Circling out sort of pushes the sound out whereas the other way pulls the sound in and they feel quite different. Also, and I've mentioned this before but it bears repeating, the more repertoire of motion we have on the brushes, the more flexibility we will have to create. I've enclosed a couple of exercises to help us work on going between the two directions.
I recently heard some younger people play and has a couple of impressions I'd like to share.
I think sometimes we are led to believe that it's very important to be different. Being original is very important but that has to be leavened with taste and judgment. I remember often trying to do things to show how hip I was (no H.H. on 2 &4 ever, unusual sound source choices, going against the grain of forms, never playing downbeats, etc.). That's all well and good but often when I listened back, it sounded like crap. Why? Because I often had no reason to do these things, other than my own ego, I hadn't done the listening research to know when to do these things and how to do them effectively, and finally many basic elements (my own sound, time, sense of taste) were not strong enough. Keeping these things in mind is an important part of maturing as a musician.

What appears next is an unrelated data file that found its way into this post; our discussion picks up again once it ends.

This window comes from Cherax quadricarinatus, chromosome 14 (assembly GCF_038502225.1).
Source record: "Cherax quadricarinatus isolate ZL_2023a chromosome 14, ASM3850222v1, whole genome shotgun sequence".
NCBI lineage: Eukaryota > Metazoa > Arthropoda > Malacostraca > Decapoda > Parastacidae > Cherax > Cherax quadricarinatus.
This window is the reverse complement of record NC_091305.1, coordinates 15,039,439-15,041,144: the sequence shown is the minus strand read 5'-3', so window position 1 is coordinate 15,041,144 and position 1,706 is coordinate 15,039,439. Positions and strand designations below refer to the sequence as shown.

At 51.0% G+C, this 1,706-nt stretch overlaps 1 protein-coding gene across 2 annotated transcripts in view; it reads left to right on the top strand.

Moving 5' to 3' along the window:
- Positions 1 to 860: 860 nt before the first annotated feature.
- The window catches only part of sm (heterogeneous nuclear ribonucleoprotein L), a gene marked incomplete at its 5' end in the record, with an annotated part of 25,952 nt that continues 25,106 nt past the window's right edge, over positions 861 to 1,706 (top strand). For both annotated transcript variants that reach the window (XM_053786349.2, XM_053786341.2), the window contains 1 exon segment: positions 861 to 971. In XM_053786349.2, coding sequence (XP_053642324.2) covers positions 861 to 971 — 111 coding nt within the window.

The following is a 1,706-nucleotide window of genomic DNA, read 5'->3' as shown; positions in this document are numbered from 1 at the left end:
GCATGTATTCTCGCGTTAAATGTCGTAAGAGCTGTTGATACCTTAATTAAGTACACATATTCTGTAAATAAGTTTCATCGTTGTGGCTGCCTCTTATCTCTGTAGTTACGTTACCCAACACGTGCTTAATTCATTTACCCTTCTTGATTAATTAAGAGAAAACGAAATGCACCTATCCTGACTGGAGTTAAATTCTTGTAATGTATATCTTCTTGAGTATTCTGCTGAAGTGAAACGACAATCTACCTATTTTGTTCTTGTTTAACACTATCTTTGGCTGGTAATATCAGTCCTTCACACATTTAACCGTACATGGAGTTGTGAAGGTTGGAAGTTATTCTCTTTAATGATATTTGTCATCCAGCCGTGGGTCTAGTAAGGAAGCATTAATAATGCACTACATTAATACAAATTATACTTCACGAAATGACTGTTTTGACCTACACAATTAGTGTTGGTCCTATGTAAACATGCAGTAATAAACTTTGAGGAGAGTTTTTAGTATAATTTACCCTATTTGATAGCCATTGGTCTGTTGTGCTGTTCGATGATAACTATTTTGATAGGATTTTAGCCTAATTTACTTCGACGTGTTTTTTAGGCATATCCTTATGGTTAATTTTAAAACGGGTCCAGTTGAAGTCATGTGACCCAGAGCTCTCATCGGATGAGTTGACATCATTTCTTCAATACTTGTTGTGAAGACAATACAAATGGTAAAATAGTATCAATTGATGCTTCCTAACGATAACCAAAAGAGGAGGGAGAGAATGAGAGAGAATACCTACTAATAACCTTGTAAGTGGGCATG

I got a great book by Victor Wooten on the recommendation of George Colligan. It's called The Music Lesson.
I'm only halfway through it but I already feel like a better musician (and person) for having done so. It's really brilliant. Definitely worth checking out.
Thanks. That's it for today. Ta!